Vekaiyun swimmers should continue their dominance in the pool this year. Last year, the nation won six golds, two silvers, and three bronze. Three of the six golds were Olympic records (as determined by the Council of Olympic Records, an off-shoot of the Vekaiyun Olympic Council created last year to organize and compile the voluminous amounts of data and update all Olympic records). One such record breaker was Iseli Viviersi, whose time in the Women's 100m Butterfly is unrivaled. "I can safely say I've beat that time in practice a few times. 56 seconds and 58 microseconds. It's etched into my brain! I just hope I'm able to beat it abroad. It's a different story when you're in a foreign land and you have so many distractions."
Not all swimmers have enjoyed success, however. Sophomores Ilo Yeskuviye and Ankya Isassi were unable to collect medals on their first run in Krytenia. "Can't win them all," was all Ilo could muster when V3 News Services caught up with him. Ilo, who is known to be an eccentric hothead in competition at home, looks to translate that enthusiasm into wins on the international stage this year. Hopefully this will not include damaging lockers, like when he finished last in the Men's 200m Individual Medley finals last year. The VOC would not pay for said damages and instead forced the young athlete to pay for damages out of his own pocket.
"I'm not really worried," Ankya Isassi said. "[Ikrisia Sulevire] had a difficult first year, but now she's calmed down and does her job. I'm not worried."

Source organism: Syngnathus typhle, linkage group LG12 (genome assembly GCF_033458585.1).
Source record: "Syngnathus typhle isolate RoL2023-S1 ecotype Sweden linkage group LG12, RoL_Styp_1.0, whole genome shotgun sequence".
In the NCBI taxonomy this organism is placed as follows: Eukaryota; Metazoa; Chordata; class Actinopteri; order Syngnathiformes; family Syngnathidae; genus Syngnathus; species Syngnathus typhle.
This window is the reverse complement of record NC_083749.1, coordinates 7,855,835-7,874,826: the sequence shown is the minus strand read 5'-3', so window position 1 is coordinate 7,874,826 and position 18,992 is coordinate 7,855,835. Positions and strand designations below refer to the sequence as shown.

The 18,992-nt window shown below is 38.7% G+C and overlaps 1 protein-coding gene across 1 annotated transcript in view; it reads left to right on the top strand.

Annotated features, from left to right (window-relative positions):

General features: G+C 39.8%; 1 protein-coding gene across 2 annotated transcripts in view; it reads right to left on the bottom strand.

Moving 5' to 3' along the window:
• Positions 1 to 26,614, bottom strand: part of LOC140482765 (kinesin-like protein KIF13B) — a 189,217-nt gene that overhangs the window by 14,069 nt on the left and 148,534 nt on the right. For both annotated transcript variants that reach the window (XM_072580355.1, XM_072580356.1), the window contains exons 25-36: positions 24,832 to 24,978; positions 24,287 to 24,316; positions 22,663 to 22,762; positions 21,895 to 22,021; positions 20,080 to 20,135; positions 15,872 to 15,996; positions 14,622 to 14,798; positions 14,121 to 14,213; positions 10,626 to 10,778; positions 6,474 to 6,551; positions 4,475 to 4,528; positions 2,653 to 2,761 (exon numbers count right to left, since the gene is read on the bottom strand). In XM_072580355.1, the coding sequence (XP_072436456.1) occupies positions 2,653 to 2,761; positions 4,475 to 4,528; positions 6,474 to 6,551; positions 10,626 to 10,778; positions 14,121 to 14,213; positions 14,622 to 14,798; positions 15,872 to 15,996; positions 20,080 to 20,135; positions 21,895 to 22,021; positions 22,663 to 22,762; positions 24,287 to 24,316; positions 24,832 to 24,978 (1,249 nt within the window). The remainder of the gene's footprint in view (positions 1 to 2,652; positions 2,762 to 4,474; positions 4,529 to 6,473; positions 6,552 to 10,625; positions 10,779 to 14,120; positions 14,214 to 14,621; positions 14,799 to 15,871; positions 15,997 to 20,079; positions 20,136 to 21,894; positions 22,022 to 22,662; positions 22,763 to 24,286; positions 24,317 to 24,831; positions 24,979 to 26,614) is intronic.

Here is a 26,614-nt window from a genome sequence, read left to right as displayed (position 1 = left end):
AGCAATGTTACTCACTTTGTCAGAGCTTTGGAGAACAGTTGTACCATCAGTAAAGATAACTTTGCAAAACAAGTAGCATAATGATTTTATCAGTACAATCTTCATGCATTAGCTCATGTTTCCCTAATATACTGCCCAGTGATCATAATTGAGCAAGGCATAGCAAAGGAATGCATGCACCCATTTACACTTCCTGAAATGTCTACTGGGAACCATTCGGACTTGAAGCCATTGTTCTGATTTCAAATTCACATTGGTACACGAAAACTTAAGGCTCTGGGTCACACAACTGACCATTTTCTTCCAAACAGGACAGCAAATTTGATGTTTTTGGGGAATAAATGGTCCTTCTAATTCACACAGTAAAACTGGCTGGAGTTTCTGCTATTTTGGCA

Yva Noveli, seen as more or less the 'leader' among the women's swimming program for Olympic athletes in Vekaiyu, gave a confident smile when asked what she thought Vekaiyu would do in Oreans. "We're not here to mess around. We're not letting the press get to us, or the distractions keep us from our goal. We're not even concerned about all the English-speaking around here. It's routine for all of us. Second verse, same as the first. But we're ready. If there's one thing I can say, it's that we're ready. No one's willing to let the hours upon hours of training go to waste."
Ehjy Ecaste, another Vekaiyun swimmer, laughed. "We've probably spent more time in our swimsuits than our street clothes or pajamas. And we're okay with that. Those are our business suits anyway, because you know, we mean business."
The ability is there - the finest crop of swimmers Vekaiyu has to offer will grace the pool once again this year in Orean. But will their talent translate to the calm waters of Grovers Park? V3 will dedicate themselves to find that out.
(Main Article: Vekaiyun Sport Uniforms) Vekaiyu prides itself in its technological and sometimes bizarre uniforms. Prior to the Eighth Summer Olympics, Vekaiyun designers, biologists, and engineers re-designed many of the Vekaiyun uniforms for a number of reasons, including, but not limited to, functionality, design appeal, texture, freedom of movement, comfort, and style. The drastic change in wardrobe is thought to be a catalyst to Vekaiyu's success in the Eighth Summer Olympics. Due the the unusual and often smaller structures of the vulpine people, as well as their religious practices, their uniforms are slightly different than normal human-based nations.
- (OR) denotes Olympic Record
|Main article: Vekaiyu|
|Important Topics: Culture ♦ Unonian ♦ Vayan Catholicism ♦ Veskono ♦ Vulpine ♦ Armed Forces ♦ Military Ranks and Uniforms|
|Government: Kivreskov ♦ Premier ♦ Ikrisia Levinile ♦ Political Parties ♦ Foreign Officers|
|History: Ancient Vekaiyu ♦ The Time of Troubles ♦ Era of Good Feelings ♦ Trade Leagues ♦ Expansionist Vekaiyu ♦ Partitions of Vekaiyu ♦ Imperial Vekaiyu ♦ Vekaiyu Under Max Venavle ♦ Vekaiyu Under Selvala McEva ♦ 2010 Vekaiyun Civil War|
|Important Figures (Past and Present): Ikrisia Levinile ♦ Leina Kivelevov ♦ Max Venavle ♦ Selvala McEva ♦ St. Aiya ♦ Todd Leyuski|
|Sports: Sports in Vekaiyu ♦ Olympic Council ♦ Sport Uniforms ♦ Fifth Summer Olympics ♦ Sixth Winter Olympics ♦ Seventh Summer Olympics ♦ Eighth Summer Olympics|